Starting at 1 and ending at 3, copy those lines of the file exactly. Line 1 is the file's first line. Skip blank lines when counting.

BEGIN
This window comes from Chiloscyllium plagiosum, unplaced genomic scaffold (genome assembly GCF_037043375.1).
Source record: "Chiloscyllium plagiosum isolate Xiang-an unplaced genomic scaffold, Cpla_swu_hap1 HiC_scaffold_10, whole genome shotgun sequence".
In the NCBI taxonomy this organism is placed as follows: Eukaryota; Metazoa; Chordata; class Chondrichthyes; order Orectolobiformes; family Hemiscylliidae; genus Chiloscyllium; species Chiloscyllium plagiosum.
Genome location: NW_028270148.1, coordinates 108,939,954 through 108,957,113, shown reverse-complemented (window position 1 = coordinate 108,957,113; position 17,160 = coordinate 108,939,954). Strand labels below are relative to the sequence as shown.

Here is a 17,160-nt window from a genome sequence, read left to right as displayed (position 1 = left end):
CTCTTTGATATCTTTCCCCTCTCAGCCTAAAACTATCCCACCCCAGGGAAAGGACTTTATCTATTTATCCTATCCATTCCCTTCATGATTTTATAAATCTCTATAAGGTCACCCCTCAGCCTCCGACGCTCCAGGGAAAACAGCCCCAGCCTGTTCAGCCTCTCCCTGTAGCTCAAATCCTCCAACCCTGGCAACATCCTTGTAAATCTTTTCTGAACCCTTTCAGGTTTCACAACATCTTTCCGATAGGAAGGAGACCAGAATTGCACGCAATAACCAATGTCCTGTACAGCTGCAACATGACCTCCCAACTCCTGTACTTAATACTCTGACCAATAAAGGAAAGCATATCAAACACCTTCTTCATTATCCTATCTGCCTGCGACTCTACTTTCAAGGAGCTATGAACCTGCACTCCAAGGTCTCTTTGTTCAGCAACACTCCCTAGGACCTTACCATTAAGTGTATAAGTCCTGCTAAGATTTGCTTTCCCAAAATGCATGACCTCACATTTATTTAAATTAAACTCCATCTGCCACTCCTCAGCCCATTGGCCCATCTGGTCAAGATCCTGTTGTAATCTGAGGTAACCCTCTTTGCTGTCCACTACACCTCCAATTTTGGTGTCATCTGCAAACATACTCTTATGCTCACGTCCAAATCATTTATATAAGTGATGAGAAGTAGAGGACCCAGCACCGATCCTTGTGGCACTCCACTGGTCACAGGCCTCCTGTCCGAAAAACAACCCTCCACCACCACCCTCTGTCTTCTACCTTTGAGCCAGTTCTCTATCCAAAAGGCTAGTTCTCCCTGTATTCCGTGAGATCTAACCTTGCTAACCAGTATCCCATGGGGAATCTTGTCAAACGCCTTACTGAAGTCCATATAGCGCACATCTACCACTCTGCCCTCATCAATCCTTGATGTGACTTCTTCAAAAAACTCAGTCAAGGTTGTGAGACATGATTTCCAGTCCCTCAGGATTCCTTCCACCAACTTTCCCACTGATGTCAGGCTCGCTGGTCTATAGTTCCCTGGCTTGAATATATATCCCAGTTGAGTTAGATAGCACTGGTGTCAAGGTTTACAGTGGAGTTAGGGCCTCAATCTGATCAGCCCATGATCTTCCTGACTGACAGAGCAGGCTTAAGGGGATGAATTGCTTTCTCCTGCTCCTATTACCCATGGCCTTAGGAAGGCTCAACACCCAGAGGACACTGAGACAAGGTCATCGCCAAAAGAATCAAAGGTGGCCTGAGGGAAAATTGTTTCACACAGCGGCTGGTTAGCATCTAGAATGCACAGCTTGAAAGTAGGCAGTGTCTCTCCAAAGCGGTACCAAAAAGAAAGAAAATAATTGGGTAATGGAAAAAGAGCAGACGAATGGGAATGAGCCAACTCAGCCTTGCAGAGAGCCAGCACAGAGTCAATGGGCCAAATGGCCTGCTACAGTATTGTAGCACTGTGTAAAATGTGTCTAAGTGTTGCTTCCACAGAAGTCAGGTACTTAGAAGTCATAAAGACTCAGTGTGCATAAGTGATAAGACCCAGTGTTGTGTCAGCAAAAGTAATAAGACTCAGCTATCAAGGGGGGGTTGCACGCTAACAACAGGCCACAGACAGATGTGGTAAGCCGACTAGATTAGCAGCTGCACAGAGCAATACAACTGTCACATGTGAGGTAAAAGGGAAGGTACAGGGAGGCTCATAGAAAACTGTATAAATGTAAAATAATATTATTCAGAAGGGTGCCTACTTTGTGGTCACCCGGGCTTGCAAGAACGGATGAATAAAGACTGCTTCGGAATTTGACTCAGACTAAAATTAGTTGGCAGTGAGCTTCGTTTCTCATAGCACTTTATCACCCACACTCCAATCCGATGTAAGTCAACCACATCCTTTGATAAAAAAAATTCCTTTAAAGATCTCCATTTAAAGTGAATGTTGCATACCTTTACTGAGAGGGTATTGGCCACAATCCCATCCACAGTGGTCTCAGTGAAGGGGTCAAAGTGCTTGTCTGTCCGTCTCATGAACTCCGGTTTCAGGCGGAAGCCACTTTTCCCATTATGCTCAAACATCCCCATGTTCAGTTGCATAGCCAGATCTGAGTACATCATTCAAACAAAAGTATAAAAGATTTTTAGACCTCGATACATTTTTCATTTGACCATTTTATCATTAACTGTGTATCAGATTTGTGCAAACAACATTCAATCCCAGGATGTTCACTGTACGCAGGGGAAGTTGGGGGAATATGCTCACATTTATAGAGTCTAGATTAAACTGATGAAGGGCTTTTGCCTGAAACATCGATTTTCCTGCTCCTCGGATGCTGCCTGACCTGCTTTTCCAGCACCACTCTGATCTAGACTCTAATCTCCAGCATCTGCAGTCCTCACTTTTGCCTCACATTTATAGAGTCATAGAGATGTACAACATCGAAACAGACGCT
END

This window comes from Chiloscyllium plagiosum, unplaced genomic scaffold (genome assembly GCF_037043375.1).
Source record: "Chiloscyllium plagiosum isolate Xiang-an unplaced genomic scaffold, Cpla_swu_hap1 HiC_scaffold_10, whole genome shotgun sequence".
In the NCBI taxonomy this organism is placed as follows: Eukaryota; Metazoa; Chordata; class Chondrichthyes; order Orectolobiformes; family Hemiscylliidae; genus Chiloscyllium; species Chiloscyllium plagiosum.